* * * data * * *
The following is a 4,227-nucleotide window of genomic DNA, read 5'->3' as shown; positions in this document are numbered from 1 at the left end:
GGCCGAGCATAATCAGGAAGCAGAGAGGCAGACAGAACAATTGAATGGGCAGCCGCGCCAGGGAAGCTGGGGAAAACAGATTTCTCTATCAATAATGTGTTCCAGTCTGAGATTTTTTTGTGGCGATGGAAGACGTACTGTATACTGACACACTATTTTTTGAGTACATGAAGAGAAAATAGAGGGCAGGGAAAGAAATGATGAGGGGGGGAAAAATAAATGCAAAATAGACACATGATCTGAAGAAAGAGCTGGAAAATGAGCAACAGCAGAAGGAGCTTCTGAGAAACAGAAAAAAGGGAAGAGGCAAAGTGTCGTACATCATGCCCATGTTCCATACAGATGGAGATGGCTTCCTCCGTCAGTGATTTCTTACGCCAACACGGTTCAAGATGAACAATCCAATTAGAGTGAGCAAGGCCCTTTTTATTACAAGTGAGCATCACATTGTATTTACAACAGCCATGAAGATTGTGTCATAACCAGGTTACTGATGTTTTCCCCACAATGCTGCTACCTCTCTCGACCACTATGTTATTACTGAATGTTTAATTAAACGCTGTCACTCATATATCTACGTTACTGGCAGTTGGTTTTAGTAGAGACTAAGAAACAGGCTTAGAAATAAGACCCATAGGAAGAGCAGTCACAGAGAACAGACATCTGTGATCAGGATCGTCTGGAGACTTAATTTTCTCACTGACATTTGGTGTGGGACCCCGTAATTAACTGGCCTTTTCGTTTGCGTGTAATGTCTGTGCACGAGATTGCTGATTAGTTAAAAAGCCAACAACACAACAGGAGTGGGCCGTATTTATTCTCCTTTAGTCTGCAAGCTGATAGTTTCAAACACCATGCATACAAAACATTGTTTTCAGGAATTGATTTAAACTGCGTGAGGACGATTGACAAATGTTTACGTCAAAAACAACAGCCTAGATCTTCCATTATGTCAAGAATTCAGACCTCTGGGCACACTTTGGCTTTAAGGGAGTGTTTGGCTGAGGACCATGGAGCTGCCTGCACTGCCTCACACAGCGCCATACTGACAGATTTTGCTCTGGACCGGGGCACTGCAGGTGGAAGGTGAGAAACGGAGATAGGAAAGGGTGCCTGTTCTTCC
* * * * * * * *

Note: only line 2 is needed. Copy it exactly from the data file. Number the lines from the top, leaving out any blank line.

GGCCGAGCATAATCAGGAAGCAGAGAGGCAGACAGAACAATTGAATGGGCAGCCGCGCCAGGGAAGCTGGGGAAAACAGATTTCTCTATCAATAATGTGTTCCAGTCTGAGATTTTTTTGTGGCGATGGAAGACGTACTGTATACTGACACACTATTTTTTGAGTACATGAAGAGAAAATAGAGGGCAGGGAAAGAAATGATGAGGGGGGGAAAAATAAATGCAAAATAGACACATGATCTGAAGAAAGAGCTGGAAAATGAGCAACAGCAGAAGGAGCTTCTGAGAAACAGAAAAAAGGGAAGAGGCAAAGTGTCGTACATCATGCCCATGTTCCATACAGATGGAGATGGCTTCCTCCGTCAGTGATTTCTTACGCCAACACGGTTCAAGATGAACAATCCAATTAGAGTGAGCAAGGCCCTTTTTATTACAAGTGAGCATCACATTGTATTTACAACAGCCATGAAGATTGTGTCATAACCAGGTTACTGATGTTTTCCCCACAATGCTGCTACCTCTCTCGACCACTATGTTATTACTGAATGTTTAATTAAACGCTGTCACTCATATATCTACGTTACTGGCAGTTGGTTTTAGTAGAGACTAAGAAACAGGCTTAGAAATAAGACCCATAGGAAGAGCAGTCACAGAGAACAGACATCTGTGATCAGGATCGTCTGGAGACTTAATTTTCTCACTGACATTTGGTGTGGGACCCCGTAATTAACTGGCCTTTTCGTTTGCGTGTAATGTCTGTGCACGAGATTGCTGATTAGTTAAAAAGCCAACAACACAACAGGAGTGGGCCGTATTTATTCTCCTTTAGTCTGCAAGCTGATAGTTTCAAACACCATGCATACAAAACATTGTTTTCAGGAATTGATTTAAACTGCGTGAGGACGATTGACAAATGTTTACGTCAAAAACAACAGCCTAGATCTTCCATTATGTCAAGAATTCAGACCTCTGGGCACACTTTGGCTTTAAGGGAGTGTTTGGCTGAGGACCATGGAGCTGCCTGCACTGCCTCACACAGCGCCATACTGACAGATTTTGCTCTGGACCGGGGCACTGCAGGTGGAAGGTGAGAAACGGAGATAGGAAAGGGTGCCTGTTCTTCC